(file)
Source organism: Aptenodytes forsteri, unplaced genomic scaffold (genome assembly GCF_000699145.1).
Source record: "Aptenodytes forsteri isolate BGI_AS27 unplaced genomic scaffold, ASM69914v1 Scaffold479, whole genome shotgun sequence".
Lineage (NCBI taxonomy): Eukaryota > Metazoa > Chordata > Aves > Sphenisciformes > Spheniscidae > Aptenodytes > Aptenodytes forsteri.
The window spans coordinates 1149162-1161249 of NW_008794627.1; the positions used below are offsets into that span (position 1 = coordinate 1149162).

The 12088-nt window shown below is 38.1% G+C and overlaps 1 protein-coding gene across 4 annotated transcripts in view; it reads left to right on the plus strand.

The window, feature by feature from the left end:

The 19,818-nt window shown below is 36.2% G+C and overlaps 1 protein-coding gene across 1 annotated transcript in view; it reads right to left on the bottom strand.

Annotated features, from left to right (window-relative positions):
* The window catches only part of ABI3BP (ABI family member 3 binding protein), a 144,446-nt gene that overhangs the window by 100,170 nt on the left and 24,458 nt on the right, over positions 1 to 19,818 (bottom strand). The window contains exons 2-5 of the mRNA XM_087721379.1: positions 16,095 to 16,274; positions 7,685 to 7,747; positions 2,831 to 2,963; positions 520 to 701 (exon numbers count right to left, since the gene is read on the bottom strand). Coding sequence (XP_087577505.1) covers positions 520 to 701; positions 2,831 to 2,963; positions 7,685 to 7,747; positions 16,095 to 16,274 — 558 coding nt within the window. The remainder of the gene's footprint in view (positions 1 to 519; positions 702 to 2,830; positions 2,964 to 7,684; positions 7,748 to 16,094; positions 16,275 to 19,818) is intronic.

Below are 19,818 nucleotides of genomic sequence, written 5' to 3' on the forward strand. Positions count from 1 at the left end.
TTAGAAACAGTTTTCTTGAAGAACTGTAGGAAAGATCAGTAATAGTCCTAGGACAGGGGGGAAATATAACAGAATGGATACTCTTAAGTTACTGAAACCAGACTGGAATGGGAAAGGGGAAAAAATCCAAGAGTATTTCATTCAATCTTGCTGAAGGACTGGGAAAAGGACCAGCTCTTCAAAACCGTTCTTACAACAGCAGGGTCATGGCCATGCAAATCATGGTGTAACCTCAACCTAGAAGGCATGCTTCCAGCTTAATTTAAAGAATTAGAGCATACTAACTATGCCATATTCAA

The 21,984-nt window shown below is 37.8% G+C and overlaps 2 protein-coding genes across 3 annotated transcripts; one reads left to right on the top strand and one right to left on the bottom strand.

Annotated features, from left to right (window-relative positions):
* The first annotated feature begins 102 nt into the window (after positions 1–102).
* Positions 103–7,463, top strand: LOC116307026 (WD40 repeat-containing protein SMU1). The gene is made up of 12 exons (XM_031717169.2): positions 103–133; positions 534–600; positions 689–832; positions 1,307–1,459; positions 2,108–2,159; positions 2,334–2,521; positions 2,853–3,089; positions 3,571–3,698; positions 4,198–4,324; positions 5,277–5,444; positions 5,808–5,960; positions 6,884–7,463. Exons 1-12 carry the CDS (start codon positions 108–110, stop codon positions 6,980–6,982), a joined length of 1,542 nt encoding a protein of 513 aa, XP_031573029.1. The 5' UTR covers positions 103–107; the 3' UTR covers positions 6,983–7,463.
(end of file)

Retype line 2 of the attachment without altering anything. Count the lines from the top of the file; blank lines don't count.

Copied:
Source record: "Aptenodytes forsteri isolate BGI_AS27 unplaced genomic scaffold, ASM69914v1 Scaffold479, whole genome shotgun sequence".